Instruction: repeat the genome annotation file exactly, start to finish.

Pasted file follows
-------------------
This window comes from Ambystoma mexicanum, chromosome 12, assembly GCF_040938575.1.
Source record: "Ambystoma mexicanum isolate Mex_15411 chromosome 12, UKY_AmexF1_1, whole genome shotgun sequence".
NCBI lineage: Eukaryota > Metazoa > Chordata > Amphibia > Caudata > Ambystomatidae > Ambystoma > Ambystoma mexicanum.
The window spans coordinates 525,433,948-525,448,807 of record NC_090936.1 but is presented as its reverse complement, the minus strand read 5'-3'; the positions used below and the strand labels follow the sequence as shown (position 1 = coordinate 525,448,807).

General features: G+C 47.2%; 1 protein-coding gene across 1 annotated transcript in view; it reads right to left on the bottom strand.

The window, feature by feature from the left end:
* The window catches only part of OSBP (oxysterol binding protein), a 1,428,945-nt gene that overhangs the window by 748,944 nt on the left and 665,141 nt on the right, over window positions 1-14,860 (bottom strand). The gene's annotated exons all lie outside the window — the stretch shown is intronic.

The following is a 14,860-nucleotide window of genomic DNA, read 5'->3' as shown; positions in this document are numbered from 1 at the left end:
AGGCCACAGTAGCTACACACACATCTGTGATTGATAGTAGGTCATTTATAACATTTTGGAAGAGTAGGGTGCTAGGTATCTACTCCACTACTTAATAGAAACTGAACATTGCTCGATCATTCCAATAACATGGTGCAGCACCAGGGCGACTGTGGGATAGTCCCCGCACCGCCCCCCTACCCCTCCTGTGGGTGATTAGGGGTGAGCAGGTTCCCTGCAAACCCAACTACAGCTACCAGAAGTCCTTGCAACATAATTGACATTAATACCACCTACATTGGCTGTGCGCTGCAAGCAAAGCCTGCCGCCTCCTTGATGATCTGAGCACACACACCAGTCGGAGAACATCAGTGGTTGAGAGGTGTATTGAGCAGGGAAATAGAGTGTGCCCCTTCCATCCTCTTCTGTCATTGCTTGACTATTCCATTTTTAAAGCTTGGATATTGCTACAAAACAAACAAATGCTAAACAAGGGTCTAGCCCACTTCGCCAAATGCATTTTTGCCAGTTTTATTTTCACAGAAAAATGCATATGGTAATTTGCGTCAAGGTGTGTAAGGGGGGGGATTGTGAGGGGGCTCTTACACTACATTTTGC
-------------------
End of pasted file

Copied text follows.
This window comes from Ambystoma mexicanum, chromosome 12, assembly GCF_040938575.1.
Source record: "Ambystoma mexicanum isolate Mex_15411 chromosome 12, UKY_AmexF1_1, whole genome shotgun sequence".
NCBI lineage: Eukaryota > Metazoa > Chordata > Amphibia > Caudata > Ambystomatidae > Ambystoma > Ambystoma mexicanum.
The window spans coordinates 525,433,948-525,448,807 of record NC_090936.1 but is presented as its reverse complement, the minus strand read 5'-3'; the positions used below and the strand labels follow the sequence as shown (position 1 = coordinate 525,448,807).

General features: G+C 47.2%; 1 protein-coding gene across 1 annotated transcript in view; it reads right to left on the bottom strand.

The window, feature by feature from the left end:
* The window catches only part of OSBP (oxysterol binding protein), a 1,428,945-nt gene that overhangs the window by 748,944 nt on the left and 665,141 nt on the right, over window positions 1-14,860 (bottom strand). The gene's annotated exons all lie outside the window — the stretch shown is intronic.

The following is a 14,860-nucleotide window of genomic DNA, read 5'->3' as shown; positions in this document are numbered from 1 at the left end:
AGGCCACAGTAGCTACACACACATCTGTGATTGATAGTAGGTCATTTATAACATTTTGGAAGAGTAGGGTGCTAGGTATCTACTCCACTACTTAATAGAAACTGAACATTGCTCGATCATTCCAATAACATGGTGCAGCACCAGGGCGACTGTGGGATAGTCCCCGCACCGCCCCCCTACCCCTCCTGTGGGTGATTAGGGGTGAGCAGGTTCCCTGCAAACCCAACTACAGCTACCAGAAGTCCTTGCAACATAATTGACATTAATACCACCTACATTGGCTGTGCGCTGCAAGCAAAGCCTGCCGCCTCCTTGATGATCTGAGCACACACACCAGTCGGAGAACATCAGTGGTTGAGAGGTGTATTGAGCAGGGAAATAGAGTGTGCCCCTTCCATCCTCTTCTGTCATTGCTTGACTATTCCATTTTTAAAGCTTGGATATTGCTACAAAACAAACAAATGCTAAACAAGGGTCTAGCCCACTTCGCCAAATGCATTTTTGCCAGTTTTATTTTCACAGAAAAATGCATATGGTAATTTGCGTCAAGGTGTGTAAGGGGGGGGATTGTGAGGGGGCTCTTACACTACATTTTGC